I’ve been participating in a pretty interesting (I think) thread at Jeff Rice’s Weblog about new literacies and I wanted to pull some of the thoughts over here for some further thinking. (If you surf over there, read the comments from the bottom up.) One phrase he uses does a good job of naming this blog and wiki produced writing: “open text.” He defines it as texts created “within a network which writers and readers tap into, alter, appropriate, confiscate, download, share, etc.”
An open text is much different than what print creates – closed, authorial creation. The bigger picture would be to imagine an academic setting in which students don’t produce closed, authorial (name on your paper/do your own work) writings, but something more open and networked (and by extension, the classroom, too, would take this form).
Kind of goes to the mix, rip and burn culture that Lawrence Lessig talks about. And it also goes to the heart of where my own murky thinking about all of this is…it really is the collaboration, stupid. Aside from the digital paper part of it, which is important, collaboration IS the big idea here. It is what is truly different about Weblogs and wikis. And I’m really starting to believe that these technologies are the first(?) step down the road to completely changing how we think about reading, writing and producing products in general. Jeff says:
For example, if one has students work with weblogs only so that they can post their homework, why use the weblog? Same with a wiki. If students are just posting essays, we don’t need a wiki? But if students are doing something with the wiki that they couldn’t do without it – like creating highly networked and interconnected texts, with each other, other courses, other schools – then it seems like we’re starting to work with new media differently, right? That also is going to mean that the ways information is created and transfered will shift as well…so that what we used to ask for (literacy) no longer applies as is.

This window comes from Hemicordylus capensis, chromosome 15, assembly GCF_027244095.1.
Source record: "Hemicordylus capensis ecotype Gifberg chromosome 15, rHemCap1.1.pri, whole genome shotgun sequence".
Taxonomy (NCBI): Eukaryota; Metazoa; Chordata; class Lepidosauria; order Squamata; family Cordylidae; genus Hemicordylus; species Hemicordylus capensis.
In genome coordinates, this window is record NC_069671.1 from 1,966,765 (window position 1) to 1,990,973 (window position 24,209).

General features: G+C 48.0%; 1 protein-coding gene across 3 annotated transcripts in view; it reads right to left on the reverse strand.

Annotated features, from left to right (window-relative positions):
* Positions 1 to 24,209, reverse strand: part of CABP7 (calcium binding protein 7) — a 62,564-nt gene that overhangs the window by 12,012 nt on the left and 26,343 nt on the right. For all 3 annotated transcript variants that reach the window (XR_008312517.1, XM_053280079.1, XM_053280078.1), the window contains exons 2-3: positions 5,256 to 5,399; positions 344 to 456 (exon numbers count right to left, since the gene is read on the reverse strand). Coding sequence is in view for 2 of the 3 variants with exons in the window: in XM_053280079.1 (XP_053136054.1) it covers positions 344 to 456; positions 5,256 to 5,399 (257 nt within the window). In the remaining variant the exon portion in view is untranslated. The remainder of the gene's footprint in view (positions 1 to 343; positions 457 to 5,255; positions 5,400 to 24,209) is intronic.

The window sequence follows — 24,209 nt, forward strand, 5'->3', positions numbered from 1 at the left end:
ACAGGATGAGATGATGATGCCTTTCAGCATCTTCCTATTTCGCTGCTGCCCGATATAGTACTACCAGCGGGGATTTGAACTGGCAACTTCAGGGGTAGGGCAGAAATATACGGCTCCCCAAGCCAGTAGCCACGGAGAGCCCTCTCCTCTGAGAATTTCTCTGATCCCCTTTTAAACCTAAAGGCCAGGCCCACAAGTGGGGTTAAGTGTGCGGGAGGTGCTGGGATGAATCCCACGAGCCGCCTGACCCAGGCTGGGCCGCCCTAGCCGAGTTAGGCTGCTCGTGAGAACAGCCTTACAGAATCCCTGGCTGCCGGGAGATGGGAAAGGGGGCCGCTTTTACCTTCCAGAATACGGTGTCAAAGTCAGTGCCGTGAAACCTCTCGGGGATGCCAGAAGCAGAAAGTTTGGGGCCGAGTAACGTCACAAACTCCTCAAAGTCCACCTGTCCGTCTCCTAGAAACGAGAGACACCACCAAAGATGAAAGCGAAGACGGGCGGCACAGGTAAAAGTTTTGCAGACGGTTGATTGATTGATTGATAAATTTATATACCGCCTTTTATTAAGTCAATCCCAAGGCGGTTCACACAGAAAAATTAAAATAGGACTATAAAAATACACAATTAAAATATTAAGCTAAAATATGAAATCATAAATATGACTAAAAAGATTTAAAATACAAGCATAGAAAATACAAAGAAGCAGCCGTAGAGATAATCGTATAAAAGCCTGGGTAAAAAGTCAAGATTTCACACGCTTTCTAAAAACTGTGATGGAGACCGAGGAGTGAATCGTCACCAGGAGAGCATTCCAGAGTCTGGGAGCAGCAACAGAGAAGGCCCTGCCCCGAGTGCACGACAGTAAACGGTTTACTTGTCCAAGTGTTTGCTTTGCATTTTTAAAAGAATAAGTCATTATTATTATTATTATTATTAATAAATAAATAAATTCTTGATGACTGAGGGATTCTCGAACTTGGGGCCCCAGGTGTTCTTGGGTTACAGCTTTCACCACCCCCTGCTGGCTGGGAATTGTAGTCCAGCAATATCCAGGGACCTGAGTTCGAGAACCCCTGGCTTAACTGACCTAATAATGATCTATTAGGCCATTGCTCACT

The opening up of the text is what is new. To use a written text as an example, right now, our students print the “final” copy, at which point, you can put a fork in it. It’s done. And despite the fact that we’re big on collaborative learning, that’s always been, for me at least, a very nebulous undertaking. In writing, it usually just means offering corrections or primarily insignificant suggestions on content. Rarely have I seen students significantly interact with someone else’s text, and I think part of the reason is they don’t own it and that the effects of that interaction have little or no audience or lasting purpose beyond the classroom walls.
But now, all of a sudden we have online, “open” texts. Texts that are not finished, per se, but are continually (perhaps) evolving from the interaction of others. Texts that can reach a wide audience. Texts that everyone can own. Texts that can have a real purpose for being created. This is a significant shift.
The big question here is, obviously, whether or not the collaborative construction of content will be the norm in the future. And if so, in what ways are we going to have to rethink what it means to be literate? It can’t be just reading and writing any longer. It has to include editing, publishing and managing of texts as well. And real collaboration skills. It incorporates all if not more of what we’re doing in this community: blogs, wikis, RSS, aggregators, online information managers.
Luckily, I’ve got a couple of nights under the stars coming up to think more about this.